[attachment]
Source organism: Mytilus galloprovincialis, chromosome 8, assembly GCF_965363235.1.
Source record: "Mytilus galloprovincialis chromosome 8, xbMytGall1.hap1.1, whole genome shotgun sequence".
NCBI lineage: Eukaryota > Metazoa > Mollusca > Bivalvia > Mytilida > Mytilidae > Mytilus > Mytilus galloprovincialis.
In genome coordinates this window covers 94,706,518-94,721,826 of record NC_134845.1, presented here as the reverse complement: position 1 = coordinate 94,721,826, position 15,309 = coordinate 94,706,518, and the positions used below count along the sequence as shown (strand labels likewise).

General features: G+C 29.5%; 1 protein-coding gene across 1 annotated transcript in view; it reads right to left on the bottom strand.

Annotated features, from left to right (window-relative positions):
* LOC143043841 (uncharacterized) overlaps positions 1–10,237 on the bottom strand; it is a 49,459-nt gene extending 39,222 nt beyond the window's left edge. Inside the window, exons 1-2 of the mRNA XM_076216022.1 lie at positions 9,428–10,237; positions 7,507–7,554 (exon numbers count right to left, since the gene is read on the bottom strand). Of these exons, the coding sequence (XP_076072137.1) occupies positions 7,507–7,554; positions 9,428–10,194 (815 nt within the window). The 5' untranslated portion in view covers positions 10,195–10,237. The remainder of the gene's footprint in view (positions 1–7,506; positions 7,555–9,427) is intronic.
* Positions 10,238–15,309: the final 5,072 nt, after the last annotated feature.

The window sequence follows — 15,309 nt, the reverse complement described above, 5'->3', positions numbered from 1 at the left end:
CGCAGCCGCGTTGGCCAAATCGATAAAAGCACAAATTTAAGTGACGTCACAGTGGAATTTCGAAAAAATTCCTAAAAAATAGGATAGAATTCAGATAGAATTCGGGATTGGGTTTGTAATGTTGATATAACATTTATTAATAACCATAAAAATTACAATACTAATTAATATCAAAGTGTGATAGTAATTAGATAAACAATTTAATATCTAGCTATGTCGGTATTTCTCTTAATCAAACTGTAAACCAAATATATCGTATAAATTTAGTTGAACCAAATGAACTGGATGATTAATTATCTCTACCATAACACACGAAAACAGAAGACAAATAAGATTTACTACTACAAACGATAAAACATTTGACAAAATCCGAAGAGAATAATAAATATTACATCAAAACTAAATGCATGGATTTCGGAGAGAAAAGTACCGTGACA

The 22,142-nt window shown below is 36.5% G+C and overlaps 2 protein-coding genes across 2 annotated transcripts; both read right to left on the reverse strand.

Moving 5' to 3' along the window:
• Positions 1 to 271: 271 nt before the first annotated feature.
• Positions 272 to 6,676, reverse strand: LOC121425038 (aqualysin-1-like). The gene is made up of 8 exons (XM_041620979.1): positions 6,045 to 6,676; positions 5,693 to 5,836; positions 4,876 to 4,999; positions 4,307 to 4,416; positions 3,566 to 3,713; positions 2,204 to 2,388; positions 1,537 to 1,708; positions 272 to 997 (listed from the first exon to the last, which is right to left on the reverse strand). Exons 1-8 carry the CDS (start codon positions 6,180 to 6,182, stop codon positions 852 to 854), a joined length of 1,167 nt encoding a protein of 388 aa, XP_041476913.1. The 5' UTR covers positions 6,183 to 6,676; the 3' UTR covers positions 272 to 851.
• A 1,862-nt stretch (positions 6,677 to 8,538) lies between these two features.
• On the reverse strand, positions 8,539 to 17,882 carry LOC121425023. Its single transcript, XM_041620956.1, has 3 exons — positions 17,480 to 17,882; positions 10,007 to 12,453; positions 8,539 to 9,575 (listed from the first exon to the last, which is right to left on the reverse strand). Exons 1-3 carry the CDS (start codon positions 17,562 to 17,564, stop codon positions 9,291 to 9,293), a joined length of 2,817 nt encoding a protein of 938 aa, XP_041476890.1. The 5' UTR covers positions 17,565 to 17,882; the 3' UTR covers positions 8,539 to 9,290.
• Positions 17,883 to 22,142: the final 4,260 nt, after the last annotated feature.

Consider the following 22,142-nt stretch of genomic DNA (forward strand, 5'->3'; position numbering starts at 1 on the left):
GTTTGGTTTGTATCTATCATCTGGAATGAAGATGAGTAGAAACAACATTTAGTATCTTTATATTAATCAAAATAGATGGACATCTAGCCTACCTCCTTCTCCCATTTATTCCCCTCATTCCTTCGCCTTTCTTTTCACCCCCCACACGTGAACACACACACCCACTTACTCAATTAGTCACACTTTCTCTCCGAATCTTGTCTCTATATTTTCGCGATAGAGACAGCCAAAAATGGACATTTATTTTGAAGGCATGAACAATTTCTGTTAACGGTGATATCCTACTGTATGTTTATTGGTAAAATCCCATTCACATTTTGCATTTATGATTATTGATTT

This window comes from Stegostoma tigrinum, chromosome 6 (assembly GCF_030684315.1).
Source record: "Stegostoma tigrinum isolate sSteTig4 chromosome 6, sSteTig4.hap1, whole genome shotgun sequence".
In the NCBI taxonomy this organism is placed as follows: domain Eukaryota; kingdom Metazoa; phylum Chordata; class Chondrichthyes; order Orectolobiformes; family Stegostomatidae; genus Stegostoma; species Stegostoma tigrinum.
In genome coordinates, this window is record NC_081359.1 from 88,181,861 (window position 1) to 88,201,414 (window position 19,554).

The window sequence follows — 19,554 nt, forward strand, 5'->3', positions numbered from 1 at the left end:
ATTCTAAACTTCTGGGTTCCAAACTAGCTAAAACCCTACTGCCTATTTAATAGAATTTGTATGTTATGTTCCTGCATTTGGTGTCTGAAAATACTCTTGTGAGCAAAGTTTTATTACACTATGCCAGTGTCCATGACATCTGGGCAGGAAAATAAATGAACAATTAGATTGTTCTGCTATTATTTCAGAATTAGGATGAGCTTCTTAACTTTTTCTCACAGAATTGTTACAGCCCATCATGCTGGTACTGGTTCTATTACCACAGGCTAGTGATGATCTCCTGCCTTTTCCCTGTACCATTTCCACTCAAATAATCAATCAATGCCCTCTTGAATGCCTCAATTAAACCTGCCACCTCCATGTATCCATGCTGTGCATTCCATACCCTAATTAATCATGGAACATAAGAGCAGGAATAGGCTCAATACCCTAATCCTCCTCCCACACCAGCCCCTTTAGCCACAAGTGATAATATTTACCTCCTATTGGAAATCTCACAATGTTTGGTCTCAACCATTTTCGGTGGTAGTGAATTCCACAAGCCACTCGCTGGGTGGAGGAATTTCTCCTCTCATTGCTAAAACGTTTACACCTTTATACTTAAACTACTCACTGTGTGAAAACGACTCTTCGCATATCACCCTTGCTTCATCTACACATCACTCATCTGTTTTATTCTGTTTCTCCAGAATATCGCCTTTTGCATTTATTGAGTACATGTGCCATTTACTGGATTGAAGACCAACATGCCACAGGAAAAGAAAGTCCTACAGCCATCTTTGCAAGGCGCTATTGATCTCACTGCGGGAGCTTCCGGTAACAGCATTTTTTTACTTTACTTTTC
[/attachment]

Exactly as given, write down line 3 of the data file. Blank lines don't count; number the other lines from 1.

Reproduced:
NCBI lineage: Eukaryota > Metazoa > Mollusca > Bivalvia > Mytilida > Mytilidae > Mytilus > Mytilus galloprovincialis.